Short non-credit courses, no exams or grades

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Registration

Registration opens July 16, 2018.

Web:

www.universitycollege.du.edu/enrichment

Phone:

303-871-2291

In Person:

University College 2211 S. Josephine Street, Denver

Course Discounts Discounts are available to partner subscribers, OLLI members and DU faculty, staff, alumni and retirees. Check with registration staff to see if you qualify.

Upon registration, via links within an email confirmation, you will receive important information, including course details, class location, parking map and permit. All classes take place at University of Denver campus unless otherwise noted. Website contains most current information on schedules, classroom locations, faculty bios and special events.

Disability Services Program (DSP):

DSP provides reasonable accommodations as required by the Americans with Disabilities Act (ADA) and Section 504 of the Rehabilitation Act to students with documented disabilities. Accommodations afford students equal opportunity to participate in the University’s programs, courses, and activities.

CERTIFICATE OF LIFELONG LEARNING Current & Global Issues You’ve taken more courses about current issues than you can count. Isn’t it time you started getting acknowledged for your commitment to stay informed on what’s happening in the world? Be recognized for your achievements, build your credibility, even enhance your resume with a Certificate of Lifelong Learning from the Enrichment Program at University College, University of Denver. Criteria: 30 hours of participation within a three-year period in Enrichment Program classes pertaining to current issues and events.

To receive your Certificate, email ucolsupport@du.edu and include a list a courses taken. Upon verification, you will receive one Certificate in the mail and another by email.

*An example of the many possible course combinations.

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The course content in this document is the property of University of Denver University College 2018.


In Appreciation

The Enrichment Program extends a heartfelt thank you to the following organizations for their outstanding support.

Colorado Symphony Cook Street School of Culinary Arts Denver Art Museum Denver History Tours Kirkland Museum of Fine & Decorative Arts Lighthouse Writers Workshop The MADDEN Museum of Art National Wildlife Property Repository

Newman Center for the Performing Arts Nutrition Therapy Institute Opera Colorado Phamaly Theatre Company Strategic Issues Program Swallow Hill Music Vine Street Pub & Brewery

University College at the University of Denver Thanks to the entire Enrichment team:

Michael McGuire, Dean, Deb Olson, Director of Enrichment Program, Charles Stillwagon, Enrichment Program Coordinator, Janalee Chmel, Writer, Michele Long, Assistant Dean of Admissions & Student Services, Monica Gray, Assistant Director of Student Services, Jerry Ceja, Ashley Johnson, Audrey Lebel, Sara Miller, Lauryn Parkhurst, Student Support Team, Victoria O’Malley, Director of Marketing & Communications, Marisela Calderon, Marketing & Communications Coordinator, Ray Lam, Director of Web & IT Services, Teri Markle, Assistant Dean of Business & Operations, Tina Miller, Student Financial Advisor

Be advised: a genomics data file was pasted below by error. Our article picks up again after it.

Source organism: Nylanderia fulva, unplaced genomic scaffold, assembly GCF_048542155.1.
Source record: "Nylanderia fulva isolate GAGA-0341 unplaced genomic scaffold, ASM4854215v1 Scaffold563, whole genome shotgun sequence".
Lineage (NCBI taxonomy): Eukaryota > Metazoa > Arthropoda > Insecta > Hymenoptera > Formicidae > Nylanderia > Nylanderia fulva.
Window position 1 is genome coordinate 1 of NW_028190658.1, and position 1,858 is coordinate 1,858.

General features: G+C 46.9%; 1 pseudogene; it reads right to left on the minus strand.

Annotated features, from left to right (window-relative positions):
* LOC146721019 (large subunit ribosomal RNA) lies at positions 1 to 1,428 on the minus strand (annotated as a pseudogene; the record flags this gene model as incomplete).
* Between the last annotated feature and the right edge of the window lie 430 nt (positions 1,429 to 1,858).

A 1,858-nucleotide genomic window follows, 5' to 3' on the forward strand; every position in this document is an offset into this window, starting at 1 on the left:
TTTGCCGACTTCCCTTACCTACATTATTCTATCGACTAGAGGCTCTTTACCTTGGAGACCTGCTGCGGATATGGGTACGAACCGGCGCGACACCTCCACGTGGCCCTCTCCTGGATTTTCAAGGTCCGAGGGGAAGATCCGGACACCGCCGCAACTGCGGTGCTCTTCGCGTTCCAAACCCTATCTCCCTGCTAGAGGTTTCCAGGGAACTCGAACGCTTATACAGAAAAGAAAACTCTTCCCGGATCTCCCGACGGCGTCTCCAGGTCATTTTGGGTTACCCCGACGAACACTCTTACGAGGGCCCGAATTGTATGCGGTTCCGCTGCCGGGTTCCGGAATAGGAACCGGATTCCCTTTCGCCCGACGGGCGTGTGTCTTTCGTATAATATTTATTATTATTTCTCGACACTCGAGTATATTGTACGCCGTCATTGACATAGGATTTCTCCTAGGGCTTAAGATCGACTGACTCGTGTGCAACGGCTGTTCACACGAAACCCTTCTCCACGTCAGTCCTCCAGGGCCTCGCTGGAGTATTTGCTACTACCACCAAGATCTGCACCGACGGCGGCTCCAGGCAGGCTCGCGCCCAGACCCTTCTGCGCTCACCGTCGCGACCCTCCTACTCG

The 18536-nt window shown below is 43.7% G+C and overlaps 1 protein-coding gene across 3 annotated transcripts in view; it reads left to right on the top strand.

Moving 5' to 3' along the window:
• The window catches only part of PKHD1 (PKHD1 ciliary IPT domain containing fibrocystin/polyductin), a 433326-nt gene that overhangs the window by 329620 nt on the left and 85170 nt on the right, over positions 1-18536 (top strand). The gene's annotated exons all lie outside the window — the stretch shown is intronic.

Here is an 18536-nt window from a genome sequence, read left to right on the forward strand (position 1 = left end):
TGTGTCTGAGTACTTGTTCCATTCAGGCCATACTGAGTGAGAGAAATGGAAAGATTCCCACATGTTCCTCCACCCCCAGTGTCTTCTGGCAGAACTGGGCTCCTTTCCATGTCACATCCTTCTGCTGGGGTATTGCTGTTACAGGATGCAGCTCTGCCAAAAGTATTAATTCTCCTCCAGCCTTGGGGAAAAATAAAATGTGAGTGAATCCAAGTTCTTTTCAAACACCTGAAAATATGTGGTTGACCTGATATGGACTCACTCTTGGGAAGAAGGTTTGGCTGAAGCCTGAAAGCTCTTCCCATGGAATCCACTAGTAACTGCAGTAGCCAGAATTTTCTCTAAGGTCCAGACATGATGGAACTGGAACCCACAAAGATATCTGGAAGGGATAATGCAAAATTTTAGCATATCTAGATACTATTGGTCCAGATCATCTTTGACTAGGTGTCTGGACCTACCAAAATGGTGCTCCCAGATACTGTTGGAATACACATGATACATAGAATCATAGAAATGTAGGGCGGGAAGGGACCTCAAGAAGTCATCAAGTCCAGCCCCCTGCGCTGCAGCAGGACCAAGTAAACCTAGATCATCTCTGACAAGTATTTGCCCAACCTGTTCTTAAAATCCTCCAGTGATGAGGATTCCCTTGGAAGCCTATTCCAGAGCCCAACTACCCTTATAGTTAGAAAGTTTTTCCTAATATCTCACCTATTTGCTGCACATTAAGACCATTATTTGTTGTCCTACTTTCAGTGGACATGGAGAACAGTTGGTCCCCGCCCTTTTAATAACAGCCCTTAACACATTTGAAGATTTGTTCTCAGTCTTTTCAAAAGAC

We would like to hear from you! Send program suggestions, course recommendations and feedback to us by mail or email. University of Denver Enrichment Program University College 2211 S. Josephine Street Denver, CO 80208 ucolsupport@du.edu

www.facebook.com/DUenrichment

Certificate of Completion The Enrichment Program will provide a Certificate of Completion or other evidence of course attendance, upon request. Please contact us in advance at 303-871-3801 to request the appropriate documentation.

Enrichment Program e-Newsletter

Enrichment Scholarship Fund

Get special discount offers, the inside scoop on your favorite instructors and cultural organizations, insight on upcoming courses, and much more.

We are pleased to offer a limited number of partial scholarships toward the cost of one Enrichment course.

If you are a current or former student and do not receive our newsletter, subscribe now at www.universitycollege.du.edu/enrichment

Limited to one course per qualifying student per quarter. Scholarships no greater than 50% off course price for qualifying courses. To apply, visit our website: www.universitycollege.du.edu/enrichment


See page 31 for more info.

To register, 303-871-2291 or https://focusforwardseptember2018.eventbrite.com

Focus Forward: Reinventing Career and Retirement Info Session Sat., 9:30–10:30 am, Sept. 15, 2018

University College 2211 S. Josephine St. Denver, Colorado 80208

Enrichment Program | Fall 2018  

Stimulate your mind and reawaken your curiosity with short courses for the love of learning offered through the University of Denver! Learn...

Enrichment Program | Fall 2018  

Stimulate your mind and reawaken your curiosity with short courses for the love of learning offered through the University of Denver! Learn...